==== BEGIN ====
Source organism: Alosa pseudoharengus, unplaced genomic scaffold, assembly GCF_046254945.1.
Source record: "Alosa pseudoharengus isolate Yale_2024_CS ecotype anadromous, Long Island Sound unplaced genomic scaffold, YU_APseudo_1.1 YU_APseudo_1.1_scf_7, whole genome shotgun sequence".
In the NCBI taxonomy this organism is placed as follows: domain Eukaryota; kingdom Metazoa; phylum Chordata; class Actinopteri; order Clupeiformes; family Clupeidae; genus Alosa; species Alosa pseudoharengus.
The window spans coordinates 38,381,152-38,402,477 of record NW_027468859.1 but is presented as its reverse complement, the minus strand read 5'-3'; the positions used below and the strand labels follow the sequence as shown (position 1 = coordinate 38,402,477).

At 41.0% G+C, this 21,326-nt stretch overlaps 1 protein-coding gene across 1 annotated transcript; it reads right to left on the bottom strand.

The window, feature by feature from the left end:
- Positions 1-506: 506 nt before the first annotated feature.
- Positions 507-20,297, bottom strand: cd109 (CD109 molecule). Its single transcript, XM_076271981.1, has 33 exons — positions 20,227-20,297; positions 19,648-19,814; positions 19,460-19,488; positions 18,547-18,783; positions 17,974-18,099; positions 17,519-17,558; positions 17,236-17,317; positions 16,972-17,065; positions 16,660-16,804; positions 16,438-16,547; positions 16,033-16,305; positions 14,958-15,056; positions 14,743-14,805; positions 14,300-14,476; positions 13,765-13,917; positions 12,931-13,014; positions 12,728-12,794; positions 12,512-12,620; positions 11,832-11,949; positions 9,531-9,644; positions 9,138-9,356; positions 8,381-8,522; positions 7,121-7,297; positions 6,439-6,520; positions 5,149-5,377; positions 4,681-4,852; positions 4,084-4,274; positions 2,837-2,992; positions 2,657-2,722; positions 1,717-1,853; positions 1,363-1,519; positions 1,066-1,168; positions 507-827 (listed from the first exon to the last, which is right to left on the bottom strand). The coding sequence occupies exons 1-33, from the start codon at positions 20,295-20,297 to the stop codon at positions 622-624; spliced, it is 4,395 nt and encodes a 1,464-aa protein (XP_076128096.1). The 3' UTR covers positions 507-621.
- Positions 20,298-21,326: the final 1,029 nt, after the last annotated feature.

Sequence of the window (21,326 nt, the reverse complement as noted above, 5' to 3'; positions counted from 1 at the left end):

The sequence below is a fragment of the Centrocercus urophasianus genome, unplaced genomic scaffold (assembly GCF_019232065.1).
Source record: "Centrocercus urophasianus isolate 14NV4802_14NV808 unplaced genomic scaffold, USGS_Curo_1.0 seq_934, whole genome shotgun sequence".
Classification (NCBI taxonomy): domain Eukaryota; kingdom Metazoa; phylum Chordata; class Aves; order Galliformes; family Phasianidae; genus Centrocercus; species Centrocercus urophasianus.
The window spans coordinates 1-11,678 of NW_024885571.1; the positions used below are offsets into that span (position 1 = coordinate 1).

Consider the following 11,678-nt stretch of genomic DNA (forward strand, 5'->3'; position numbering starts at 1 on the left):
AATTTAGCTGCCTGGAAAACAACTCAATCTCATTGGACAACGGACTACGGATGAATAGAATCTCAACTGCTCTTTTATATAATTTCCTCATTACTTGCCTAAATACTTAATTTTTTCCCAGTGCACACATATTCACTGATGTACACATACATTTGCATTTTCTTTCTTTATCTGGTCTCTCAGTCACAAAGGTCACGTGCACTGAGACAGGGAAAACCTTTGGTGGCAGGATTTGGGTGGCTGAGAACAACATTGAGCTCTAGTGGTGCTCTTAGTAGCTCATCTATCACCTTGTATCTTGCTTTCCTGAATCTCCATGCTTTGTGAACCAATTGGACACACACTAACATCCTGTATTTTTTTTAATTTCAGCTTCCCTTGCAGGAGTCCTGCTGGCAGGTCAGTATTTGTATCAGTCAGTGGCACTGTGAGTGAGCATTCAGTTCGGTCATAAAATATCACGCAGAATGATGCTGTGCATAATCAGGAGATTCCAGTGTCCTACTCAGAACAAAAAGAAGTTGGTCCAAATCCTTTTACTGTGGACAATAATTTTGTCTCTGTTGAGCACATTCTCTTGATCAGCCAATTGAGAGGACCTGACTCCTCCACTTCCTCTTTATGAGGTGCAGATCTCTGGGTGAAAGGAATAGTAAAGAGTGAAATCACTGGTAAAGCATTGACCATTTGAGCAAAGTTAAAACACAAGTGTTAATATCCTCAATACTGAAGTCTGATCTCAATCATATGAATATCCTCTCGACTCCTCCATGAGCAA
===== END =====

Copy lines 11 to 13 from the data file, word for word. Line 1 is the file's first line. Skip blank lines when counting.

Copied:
The sequence below is a fragment of the Centrocercus urophasianus genome, unplaced genomic scaffold (assembly GCF_019232065.1).
Source record: "Centrocercus urophasianus isolate 14NV4802_14NV808 unplaced genomic scaffold, USGS_Curo_1.0 seq_934, whole genome shotgun sequence".
Classification (NCBI taxonomy): domain Eukaryota; kingdom Metazoa; phylum Chordata; class Aves; order Galliformes; family Phasianidae; genus Centrocercus; species Centrocercus urophasianus.